“I really wanted to learn more about farm-to-table cooking and responsible agriculture while still working with a chef and learning how to cook. And Blue Hill just seemed like the best choice.”
His official title at Blue Hill is event cook; he helps create and plate food for special events, weddings, and other catered affairs.
Though his tenure has been short (he began in February), it’s been a natural fit. “I’m really excited about my decision, and it’s a really fun place to work,” he says.
Early Turning Points
Over the course of his career, Giovanni has cooked across the globe, but the most meaningful moments didn’t happen in Tuscan kitchens or under the wing of a celebrity chef. They happened right here in Mid-Missouri.
“I was in between junior and senior year, and there isn’t a third-year culinary program for all of the students; however, there is a program called independent study,” he says. “So Chef Harlan chooses one or two students [for independent study] who have excelled the past two years and who would be able to plan and execute different events, who show an interest in cooking, and who want to learn more. I never saw myself as someone who wanted to do that. I figured I would just do Culinary I and II and then would go in the baking and pastry program and then to CIA. But kind of a transformative moment was when Chef Katy Frink took me aside and kind of convinced me to do the independent study. And I think I grew a lot my senior year, and I’d be in a very different place now than if I had just done the baking and pastry class.”
He gives the career center credit for his early success in the industry.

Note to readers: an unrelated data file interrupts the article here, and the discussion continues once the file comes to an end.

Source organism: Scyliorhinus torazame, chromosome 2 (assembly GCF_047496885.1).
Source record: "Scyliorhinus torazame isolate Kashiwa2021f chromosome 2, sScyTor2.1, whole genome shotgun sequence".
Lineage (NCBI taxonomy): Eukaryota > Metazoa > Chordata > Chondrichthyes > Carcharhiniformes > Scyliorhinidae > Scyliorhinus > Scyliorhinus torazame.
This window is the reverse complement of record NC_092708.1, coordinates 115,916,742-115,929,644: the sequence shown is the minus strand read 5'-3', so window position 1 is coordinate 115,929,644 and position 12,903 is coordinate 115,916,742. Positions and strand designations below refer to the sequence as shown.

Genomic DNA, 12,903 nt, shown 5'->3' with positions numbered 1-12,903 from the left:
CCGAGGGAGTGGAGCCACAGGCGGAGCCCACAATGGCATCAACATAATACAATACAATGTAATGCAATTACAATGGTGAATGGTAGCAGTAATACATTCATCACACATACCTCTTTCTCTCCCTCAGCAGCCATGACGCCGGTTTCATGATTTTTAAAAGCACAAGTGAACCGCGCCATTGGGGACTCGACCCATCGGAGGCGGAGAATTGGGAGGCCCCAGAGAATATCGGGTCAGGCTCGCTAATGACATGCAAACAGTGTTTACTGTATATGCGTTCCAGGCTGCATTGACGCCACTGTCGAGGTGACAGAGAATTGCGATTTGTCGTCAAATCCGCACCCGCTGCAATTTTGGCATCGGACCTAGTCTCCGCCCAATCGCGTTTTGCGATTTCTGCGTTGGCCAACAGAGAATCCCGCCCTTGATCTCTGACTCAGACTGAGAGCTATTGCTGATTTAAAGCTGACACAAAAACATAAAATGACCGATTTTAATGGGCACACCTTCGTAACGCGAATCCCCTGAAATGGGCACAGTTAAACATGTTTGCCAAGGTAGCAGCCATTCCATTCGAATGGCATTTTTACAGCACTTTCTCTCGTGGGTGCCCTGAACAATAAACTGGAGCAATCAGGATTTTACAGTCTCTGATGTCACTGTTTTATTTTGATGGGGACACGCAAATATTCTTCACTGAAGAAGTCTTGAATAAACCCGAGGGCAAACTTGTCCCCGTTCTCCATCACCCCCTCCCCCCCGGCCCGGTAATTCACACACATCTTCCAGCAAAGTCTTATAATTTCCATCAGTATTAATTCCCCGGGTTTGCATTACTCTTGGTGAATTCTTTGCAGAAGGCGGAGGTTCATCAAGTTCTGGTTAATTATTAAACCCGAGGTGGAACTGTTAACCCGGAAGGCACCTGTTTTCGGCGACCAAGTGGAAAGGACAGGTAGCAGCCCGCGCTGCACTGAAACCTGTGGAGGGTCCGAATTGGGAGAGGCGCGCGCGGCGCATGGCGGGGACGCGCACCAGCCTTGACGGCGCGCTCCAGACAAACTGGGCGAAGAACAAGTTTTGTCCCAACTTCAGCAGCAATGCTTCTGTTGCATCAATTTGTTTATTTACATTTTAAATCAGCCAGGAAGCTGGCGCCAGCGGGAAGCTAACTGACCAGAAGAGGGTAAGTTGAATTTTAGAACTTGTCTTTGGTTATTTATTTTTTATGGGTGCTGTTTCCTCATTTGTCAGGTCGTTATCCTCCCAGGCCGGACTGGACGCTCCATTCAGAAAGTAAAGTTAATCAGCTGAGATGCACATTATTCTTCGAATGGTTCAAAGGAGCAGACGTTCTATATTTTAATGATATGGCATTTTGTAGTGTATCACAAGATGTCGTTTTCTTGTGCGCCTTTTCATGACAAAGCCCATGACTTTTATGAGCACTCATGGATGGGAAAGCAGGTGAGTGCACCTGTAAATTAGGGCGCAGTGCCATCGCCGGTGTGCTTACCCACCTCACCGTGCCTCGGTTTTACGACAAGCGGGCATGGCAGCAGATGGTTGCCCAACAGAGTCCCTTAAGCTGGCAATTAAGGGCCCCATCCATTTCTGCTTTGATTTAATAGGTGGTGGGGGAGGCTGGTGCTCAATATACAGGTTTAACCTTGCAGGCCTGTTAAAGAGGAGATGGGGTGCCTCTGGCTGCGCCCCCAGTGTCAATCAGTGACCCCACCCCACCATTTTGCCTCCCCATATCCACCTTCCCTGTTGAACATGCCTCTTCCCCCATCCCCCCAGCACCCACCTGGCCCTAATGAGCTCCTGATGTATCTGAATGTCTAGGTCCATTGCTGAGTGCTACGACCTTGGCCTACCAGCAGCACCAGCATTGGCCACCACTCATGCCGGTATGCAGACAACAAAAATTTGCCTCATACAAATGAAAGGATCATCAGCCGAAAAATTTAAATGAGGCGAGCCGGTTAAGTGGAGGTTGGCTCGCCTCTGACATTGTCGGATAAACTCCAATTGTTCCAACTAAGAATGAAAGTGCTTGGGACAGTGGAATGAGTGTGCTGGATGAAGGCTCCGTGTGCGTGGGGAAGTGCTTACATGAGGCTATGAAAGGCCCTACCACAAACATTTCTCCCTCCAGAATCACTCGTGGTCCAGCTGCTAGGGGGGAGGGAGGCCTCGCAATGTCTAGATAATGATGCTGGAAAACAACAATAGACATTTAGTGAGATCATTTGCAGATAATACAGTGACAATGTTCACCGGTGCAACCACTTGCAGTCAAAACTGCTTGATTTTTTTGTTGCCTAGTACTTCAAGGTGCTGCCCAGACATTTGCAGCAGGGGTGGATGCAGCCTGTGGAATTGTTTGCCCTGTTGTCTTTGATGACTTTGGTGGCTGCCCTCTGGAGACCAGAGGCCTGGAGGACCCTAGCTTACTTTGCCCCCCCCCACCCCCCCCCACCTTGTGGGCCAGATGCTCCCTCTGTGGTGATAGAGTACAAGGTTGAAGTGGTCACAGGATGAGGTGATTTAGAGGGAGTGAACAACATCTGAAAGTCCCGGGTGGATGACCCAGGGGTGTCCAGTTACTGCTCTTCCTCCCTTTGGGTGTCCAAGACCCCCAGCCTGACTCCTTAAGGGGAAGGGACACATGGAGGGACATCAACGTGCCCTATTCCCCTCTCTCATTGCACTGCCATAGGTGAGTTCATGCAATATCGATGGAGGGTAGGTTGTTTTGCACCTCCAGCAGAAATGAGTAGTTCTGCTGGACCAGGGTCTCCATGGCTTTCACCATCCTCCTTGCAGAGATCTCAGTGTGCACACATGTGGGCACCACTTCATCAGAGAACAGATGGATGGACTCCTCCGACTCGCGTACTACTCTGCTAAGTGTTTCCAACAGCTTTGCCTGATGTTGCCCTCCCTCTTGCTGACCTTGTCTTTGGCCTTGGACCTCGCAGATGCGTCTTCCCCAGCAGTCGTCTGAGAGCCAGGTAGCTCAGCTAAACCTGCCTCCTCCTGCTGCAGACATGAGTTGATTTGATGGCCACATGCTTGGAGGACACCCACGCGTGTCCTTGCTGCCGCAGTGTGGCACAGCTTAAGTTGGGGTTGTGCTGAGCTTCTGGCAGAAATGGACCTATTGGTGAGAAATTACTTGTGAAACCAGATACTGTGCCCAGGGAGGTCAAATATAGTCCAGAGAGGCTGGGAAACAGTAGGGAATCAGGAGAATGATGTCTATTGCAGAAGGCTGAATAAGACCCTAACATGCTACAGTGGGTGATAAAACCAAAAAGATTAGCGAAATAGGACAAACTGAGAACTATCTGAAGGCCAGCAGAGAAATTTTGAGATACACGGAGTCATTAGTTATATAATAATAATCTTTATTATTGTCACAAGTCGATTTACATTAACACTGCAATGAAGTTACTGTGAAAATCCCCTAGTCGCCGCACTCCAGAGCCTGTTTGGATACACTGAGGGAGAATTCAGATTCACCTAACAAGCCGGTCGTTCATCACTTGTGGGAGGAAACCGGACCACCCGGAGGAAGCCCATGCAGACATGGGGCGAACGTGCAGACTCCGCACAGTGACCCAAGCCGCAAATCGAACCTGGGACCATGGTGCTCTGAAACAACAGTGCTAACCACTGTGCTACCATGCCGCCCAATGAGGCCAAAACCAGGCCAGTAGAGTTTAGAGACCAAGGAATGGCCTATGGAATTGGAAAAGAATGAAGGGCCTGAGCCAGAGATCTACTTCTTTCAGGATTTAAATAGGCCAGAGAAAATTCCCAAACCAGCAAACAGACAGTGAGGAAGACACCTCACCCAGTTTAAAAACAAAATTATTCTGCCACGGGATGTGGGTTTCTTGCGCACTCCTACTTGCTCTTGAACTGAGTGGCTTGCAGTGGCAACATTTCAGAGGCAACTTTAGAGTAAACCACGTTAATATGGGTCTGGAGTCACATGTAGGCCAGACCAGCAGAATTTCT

“When I started school [at CIA], the first cooking class you could take is culinary fundamentals,” he says. “That is a 15-week class. We had it every day, and you’re basically learning simple knife cuts, soups and broths, stocks, all the way up to basic cooking methods. I would say that everything within those 15 weeks I had already learned [at the career center].”
But not everything was repetition, he says. “Now of course, there are differences. Every chef has their own style, how they like to do certain things, but for the most part, it was just reinforcement for me.”
He’s right. Each chef has his own culinary philosophy, and that includes Giovanni, who’s found inspiration from one of the country’s great restaurants, La Bernadin. “It’s a seafood restaurant, and their motto is ‘the fish is the star of the plate,’” Giovanni says. “That kind of resonates with me. I like very simply prepared dishes where you’re highlighting one ingredient. I even like to take it a little bit further and include some seasonality, so if you have a really good squash, squash is the main thing on the plate, and everything else should help increase the experience for the squash.” Hearing this, it’s no surprise that Giovanni has ended up at Blue Hill, where the philosophy focuses on local seasonality, simplicity, and zero waste.
“During the peak season, 80% of produce and things are coming from the farm,” he says. “It’s just very interesting to see what the cooks do not only with desirable things, but with things that most people would waste.”
So, where will he go from here? He’s keeping an open mind, he says, but it’s likely that a chef’s coat will be ever present in his wardrobe. “In five to 10 years, I’ll probably still be cooking. I don’t know if I’ll be at Blue Hill or not, but I’m sure I’ll just be cooking somewhere.”
We’ve got a hunch he’s right — we’ll keep an eye out for Giovanni on “Chef’s Table” in a decade or so.